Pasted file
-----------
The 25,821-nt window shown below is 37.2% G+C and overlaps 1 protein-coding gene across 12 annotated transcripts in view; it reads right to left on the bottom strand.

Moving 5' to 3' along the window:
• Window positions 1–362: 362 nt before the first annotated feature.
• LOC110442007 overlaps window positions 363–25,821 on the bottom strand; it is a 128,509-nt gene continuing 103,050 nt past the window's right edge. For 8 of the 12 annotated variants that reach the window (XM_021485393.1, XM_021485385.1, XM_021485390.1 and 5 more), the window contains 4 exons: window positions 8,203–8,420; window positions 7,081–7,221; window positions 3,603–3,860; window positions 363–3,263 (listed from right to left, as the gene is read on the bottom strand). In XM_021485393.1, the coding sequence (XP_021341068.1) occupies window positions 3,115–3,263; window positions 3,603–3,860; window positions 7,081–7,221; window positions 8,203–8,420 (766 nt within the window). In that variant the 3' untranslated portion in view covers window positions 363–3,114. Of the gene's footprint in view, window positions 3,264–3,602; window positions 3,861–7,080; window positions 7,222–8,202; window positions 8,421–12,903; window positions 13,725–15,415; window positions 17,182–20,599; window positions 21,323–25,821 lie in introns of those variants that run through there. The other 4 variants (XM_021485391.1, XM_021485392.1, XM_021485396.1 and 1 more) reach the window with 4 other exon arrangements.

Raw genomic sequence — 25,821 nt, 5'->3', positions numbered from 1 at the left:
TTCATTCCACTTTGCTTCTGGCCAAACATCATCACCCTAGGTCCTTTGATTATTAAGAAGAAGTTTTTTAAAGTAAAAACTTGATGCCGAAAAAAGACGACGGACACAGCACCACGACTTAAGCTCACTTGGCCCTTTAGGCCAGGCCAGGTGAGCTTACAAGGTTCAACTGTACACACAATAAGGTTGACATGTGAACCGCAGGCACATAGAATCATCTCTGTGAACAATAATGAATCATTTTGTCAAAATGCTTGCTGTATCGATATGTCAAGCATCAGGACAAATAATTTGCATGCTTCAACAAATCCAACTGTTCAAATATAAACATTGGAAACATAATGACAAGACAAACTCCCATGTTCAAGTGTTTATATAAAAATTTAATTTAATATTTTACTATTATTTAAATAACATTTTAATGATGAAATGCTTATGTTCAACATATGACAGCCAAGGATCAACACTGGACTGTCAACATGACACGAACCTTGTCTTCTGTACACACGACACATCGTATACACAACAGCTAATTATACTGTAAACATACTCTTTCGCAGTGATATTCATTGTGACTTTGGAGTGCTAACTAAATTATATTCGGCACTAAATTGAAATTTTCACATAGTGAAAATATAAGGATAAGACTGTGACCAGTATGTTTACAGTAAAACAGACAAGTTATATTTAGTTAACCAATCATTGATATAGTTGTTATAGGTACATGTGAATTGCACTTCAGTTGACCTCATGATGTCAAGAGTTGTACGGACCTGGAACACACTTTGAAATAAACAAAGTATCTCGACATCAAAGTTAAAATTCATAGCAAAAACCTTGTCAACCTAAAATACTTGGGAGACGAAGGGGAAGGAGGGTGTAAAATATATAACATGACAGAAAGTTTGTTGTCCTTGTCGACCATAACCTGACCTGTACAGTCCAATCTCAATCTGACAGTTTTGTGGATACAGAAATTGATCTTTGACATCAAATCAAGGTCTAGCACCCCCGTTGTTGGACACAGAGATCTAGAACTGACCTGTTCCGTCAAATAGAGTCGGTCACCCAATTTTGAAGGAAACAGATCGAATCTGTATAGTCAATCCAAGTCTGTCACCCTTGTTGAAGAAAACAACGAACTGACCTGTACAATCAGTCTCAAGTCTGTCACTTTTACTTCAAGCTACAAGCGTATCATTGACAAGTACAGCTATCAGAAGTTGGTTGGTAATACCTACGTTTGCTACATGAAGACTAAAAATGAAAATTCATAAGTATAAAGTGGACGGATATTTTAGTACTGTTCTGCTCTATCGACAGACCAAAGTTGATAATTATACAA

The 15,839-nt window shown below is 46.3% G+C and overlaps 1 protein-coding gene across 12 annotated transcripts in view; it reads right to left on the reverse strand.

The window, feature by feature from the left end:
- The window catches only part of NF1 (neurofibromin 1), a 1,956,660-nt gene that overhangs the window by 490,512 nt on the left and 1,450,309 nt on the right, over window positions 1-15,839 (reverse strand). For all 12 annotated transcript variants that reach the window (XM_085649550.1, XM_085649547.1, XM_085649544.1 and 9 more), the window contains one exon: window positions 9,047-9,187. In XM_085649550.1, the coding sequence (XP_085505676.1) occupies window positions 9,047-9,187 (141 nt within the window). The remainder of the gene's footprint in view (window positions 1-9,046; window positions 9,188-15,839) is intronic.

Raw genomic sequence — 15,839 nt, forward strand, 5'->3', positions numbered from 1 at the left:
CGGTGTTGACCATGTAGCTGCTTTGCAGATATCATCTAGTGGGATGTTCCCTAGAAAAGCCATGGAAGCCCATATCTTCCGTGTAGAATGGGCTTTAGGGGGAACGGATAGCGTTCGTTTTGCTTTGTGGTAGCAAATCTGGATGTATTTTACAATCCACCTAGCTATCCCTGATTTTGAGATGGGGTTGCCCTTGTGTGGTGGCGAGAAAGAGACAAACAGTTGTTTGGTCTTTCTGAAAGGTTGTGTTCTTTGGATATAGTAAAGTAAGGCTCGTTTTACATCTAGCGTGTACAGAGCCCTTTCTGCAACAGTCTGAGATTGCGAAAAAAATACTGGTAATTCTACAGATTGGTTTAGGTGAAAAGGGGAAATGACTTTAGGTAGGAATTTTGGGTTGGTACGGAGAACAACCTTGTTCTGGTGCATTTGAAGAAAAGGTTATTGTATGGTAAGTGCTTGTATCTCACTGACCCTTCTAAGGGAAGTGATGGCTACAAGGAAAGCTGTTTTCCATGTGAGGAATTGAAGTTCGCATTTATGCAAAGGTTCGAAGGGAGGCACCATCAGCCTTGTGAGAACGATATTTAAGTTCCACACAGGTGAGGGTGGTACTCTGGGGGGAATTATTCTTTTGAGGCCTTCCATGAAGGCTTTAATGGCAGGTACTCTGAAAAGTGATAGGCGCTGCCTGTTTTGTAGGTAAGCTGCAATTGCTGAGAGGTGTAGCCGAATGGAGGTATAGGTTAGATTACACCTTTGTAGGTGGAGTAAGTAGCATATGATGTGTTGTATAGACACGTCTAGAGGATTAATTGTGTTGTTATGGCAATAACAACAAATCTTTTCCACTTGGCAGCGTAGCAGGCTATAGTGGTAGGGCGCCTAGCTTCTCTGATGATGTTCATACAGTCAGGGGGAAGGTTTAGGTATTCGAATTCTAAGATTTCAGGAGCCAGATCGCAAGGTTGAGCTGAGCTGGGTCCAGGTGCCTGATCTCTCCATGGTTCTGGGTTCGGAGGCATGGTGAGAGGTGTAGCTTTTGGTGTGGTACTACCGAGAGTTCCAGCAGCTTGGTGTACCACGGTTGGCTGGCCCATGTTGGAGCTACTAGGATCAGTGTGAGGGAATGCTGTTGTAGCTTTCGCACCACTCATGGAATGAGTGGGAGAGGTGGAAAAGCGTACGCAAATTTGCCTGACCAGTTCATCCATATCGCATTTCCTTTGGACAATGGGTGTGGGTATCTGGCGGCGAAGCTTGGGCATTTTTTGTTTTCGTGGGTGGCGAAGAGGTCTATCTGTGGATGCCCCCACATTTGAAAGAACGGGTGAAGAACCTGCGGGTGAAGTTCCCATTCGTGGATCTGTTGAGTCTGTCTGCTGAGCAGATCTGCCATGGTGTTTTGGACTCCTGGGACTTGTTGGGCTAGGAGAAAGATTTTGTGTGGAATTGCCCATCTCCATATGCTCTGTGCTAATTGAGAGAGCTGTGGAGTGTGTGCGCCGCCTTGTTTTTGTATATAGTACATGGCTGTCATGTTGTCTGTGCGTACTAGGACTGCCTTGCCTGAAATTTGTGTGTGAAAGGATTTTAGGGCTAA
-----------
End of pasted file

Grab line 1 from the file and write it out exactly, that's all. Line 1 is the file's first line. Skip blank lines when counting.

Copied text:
The 25,821-nt window shown below is 37.2% G+C and overlaps 1 protein-coding gene across 12 annotated transcripts in view; it reads right to left on the bottom strand.